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Beyoncé's Number One in Country

Beyoncé very explicitly announced her latest album to be a country album, calling it "Cowboy Carter", and her single "Texas Hold 'Em" made her the first Black woman to top Billboard's Hot Country Songs charts.

It is good that Beyoncé made it so glaringly obvious that her song is a country song. The number of Black artists to have topped the Hot Country Song charts is surprisingly small: Charley Pride in the 70s, Ray Charles in a duet with Willie Nelson for one week in 1984, and then Darius Rucker and Kane Brown in the last decade or two.

Maybe one reason to understand why it is so hard to chart for Black artists in this particular genre: "Old Town Road", the debut single by Lil Nas X, first was listed on the Hot Country Song chart, but then Billboard decided that this was a mistake and instead recategorized the song, taking it off the Country charts in March 2019 before it would have become the Number One hit on April 6, 2019 were it not removed.

Billboard released a long explanation explaining that this decision had nothing to do with racism.

Cowboy Carter was released exactly in the same week five years after Old Town Road would have hit Number One.

I guess Beyoncé really wanted to make sure that everyone knows that her album and single are country.

War in the shadows

A few years ago I learned with shock and surprise that in the 1960s and 1970s Croatians have been assassinated by the Yugoslav secret service in other countries, such as Germany, and that the German government back then chose to mostly look away. That upset me. In the last few weeks I listened to a number of podcasts that were going into more details about these events, and it turned out that some of those murdered Croatians were entangled with the WW2 fascist Croatian Ustasha regime -- either by being Ustasha themselves, or by actively working towards recreating the Ustasha regime in Croatia.

Some of the people involved were actively pursing terrorist acts - killing diplomats and trying to kill politicians, hijacking and possibly downing airplanes, bombing cinemas, and even trying an actual armed uprising.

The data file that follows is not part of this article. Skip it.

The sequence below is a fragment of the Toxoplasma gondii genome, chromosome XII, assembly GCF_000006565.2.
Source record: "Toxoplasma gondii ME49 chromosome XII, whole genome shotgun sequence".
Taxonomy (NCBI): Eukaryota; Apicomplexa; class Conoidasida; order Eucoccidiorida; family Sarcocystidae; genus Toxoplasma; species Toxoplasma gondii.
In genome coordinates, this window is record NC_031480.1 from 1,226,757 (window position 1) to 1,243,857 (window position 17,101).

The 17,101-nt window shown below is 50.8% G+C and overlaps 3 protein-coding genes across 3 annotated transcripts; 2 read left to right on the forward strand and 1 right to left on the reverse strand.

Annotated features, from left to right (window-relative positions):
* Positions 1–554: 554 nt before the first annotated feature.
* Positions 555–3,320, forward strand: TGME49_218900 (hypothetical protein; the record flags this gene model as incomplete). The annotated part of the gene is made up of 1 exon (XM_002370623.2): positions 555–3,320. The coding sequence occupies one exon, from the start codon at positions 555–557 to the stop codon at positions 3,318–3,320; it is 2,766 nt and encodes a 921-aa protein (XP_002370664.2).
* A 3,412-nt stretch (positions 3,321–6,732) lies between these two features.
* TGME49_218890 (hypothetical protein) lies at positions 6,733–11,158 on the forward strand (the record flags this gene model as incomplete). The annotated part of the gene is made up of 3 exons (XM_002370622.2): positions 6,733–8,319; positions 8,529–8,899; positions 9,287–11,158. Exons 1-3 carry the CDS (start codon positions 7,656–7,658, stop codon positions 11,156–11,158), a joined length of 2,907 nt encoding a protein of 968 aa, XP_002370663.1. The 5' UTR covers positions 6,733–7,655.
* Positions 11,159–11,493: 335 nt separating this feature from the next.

There was a failed attempt of planting seventeen bombs along the Croatian Adria, on tourist beaches, during the early tourist season, and to detonate them all simultaneously, in order to starve off income from tourism for Yugoslavia.

Germany struggled with these events themselves: their own secret service was tasked with protecting the German state, and it was initially even unclear how to deal with organizations whose goal is to destabilize a foreign government. Laws and rules were changed in order to deal with the Croatian extremists, rules that were later applied to the PLO, IRA, Hamas, etc.

Knowing a bit more of the background, where it seems that a communist regime was assassinating fascists and terrorists, does not excuse these acts, nor the German inactivity. It is a political assassination without due process. But it makes it a bit better understandable why the German post-Nazi administration, that was at that time busy with its own wave of terror by the Rote Armee Fraktion RAF, was not giving more attention to these events. And Germany received some of its due when Yugoslavia captured some of the kidnappers and murderers of Hanns Martin Schleyer, and did not extradite them to Germany, but let them go, because Germany did not agree to hand over Croatian separatists in return.

Croatians had a very different reputation in the 1970s than the have today.

I still feel like I have a very incomplete picture of all of these events, but so many things happened that I had no idea about.

Source podcasts in German

Daniel Dennett

R.I.P. Daniel Dennett.

An influential modern voice on the question of Philosophy and AI, especially with the idea of the intentional stance.

Katherine Maher on The Truth

Wikipedia is about verifiable facts from reliable sources. For Wikipedia, arguing with "The Truth" is often not effective. Wikipedians don't argue "because it's true" but "because that's what's in this source".